cancer, and embarrassment. Other reasons for not being screened were related to fear of pain,
misconceptions about cervical cancer, fatalistic attitude, and undervaluation of own health
needs versus those of the family. Women need to be educated about the benefits of cervical
4
cancer screening. Health education, counseling, outreach programs, and community-based
interventions are needed to improve the uptake of pap smear (4).
Proportionally, India has the highest mortality from cervical cancer in the world. A
study conducted on 299 women from a gynecology clinic in Kolkata, India who completed a
questionnaire assessing demographic information; health care history; Pap test utilization;
and knowledge, beliefs, and attitudes about cervical cancer and screening. A total of 10%
had received a Pap test at least once. Most women reported “limited” to “no” knowledge of
cervical cancer (84%) and the Pap test (95%). Age (P < .013) and perceived knowledge of a
Pap test (P < 0.001) were significant predictors of first-time screening. . Findings suggest a
need to increase cervical cancer awareness in the community and to develop communitybased screening programs (5).
A long-term community-based intervention study to improve screening rates and
reduce the stage of disease at diagnosis, a cervical cancer screening canvass of a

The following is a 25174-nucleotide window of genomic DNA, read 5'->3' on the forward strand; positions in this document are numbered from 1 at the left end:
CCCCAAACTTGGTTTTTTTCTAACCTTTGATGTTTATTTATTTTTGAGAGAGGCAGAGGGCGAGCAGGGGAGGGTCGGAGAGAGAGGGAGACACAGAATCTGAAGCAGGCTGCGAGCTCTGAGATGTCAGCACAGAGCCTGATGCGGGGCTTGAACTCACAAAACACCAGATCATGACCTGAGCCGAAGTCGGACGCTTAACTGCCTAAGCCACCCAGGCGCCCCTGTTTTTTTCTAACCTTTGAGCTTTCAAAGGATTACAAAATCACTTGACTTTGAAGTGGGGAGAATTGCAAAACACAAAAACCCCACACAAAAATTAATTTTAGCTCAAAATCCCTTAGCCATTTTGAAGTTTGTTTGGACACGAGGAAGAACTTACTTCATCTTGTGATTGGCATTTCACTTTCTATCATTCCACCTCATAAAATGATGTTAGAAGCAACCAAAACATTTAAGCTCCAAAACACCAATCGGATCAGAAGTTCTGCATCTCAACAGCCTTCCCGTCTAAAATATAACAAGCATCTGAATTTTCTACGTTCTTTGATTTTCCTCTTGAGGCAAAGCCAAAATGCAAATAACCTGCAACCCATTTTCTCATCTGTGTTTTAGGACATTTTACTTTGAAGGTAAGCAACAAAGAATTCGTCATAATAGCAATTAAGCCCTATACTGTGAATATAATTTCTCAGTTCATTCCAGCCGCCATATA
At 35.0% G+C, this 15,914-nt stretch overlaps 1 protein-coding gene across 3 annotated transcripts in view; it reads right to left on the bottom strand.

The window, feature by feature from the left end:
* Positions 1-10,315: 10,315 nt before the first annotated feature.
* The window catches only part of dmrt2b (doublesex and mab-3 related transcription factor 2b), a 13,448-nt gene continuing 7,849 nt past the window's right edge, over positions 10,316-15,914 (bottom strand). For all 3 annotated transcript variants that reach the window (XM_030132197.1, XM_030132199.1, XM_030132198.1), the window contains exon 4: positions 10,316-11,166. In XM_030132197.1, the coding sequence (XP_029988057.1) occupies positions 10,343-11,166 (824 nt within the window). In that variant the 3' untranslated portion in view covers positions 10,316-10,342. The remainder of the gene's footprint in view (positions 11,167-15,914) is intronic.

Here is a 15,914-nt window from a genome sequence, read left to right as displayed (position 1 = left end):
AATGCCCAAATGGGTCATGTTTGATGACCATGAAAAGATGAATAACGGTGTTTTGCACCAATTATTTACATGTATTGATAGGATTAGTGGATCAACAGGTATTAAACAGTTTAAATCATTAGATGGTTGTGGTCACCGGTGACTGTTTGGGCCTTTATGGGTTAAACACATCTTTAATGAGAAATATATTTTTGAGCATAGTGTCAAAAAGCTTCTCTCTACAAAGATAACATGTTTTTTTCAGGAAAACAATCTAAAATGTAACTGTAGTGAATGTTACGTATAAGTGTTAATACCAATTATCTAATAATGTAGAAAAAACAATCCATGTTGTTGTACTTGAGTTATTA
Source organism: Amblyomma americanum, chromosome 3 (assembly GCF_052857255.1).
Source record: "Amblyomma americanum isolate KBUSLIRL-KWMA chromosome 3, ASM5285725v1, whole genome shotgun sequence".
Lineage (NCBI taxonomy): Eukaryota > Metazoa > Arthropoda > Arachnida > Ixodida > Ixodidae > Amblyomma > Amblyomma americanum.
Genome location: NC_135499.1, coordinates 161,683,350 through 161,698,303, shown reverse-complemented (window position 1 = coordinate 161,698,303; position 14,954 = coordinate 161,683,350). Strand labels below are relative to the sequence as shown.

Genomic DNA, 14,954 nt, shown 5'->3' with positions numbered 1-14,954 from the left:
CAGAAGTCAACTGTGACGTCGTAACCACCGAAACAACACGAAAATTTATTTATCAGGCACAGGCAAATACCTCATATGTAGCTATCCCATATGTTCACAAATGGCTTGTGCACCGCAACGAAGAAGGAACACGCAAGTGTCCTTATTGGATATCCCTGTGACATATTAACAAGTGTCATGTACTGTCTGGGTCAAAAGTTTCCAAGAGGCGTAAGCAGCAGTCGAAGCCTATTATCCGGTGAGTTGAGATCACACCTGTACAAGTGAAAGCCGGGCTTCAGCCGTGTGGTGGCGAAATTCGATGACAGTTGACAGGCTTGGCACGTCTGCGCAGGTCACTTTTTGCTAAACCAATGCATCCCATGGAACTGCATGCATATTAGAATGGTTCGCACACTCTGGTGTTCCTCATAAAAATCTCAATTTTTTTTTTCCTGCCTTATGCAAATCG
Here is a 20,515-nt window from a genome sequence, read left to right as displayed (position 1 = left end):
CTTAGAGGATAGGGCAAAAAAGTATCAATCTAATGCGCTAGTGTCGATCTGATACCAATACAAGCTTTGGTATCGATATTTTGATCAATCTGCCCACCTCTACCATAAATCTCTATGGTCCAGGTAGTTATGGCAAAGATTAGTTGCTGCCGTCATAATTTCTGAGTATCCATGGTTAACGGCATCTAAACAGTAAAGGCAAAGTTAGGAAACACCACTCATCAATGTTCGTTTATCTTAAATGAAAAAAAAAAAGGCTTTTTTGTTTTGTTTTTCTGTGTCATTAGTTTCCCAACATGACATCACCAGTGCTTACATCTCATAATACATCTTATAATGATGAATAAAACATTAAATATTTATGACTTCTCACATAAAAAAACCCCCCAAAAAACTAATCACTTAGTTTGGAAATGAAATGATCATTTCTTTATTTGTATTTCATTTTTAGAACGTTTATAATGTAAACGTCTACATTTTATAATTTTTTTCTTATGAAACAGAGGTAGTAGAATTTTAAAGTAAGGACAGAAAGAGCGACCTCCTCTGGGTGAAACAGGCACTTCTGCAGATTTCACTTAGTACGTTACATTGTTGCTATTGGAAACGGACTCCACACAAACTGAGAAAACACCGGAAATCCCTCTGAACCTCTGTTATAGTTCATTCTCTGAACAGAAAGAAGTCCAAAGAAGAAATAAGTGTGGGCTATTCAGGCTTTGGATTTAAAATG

defined population of poor, inner-city Baltimore residents was conducted between 1987 and
1989. A total of 4089 at-risk women were interviewed (81.3% response), of whom 95.5%
reported ever having a Pap test, and 28% gave histories of inadequate recent screening.
Reporting never having received a Pap test was associated with age, infrequent contact with
the medical care system, and no recall of being advised how often to obtain Pap tests. Race
was not a significant predictor. Logistic regression analysis yielded two important factors—no
recent physician visit or recall of periodicity recommendation. For current screening
adequacy, age, medical care encounters and recall of physician advice were significant in
bivariate analysis as well as in multivariate analysis: no racial differences were seen. The
results demonstrate the key role played by primary health care providers and the power
of physician advice in reinforcing the need to maintain routine screening examinations (6).
5
Negative attitude some women have towards the cervical screening programme these attitude
could ultimately prevent them from participating in the programme. Women negative attitude
towards cervical screening can largely encountered by improving their understanding of
process and diagnosis o cervical cancer (7).
Hence the investigator felt that these studies help the elderly women to enhance their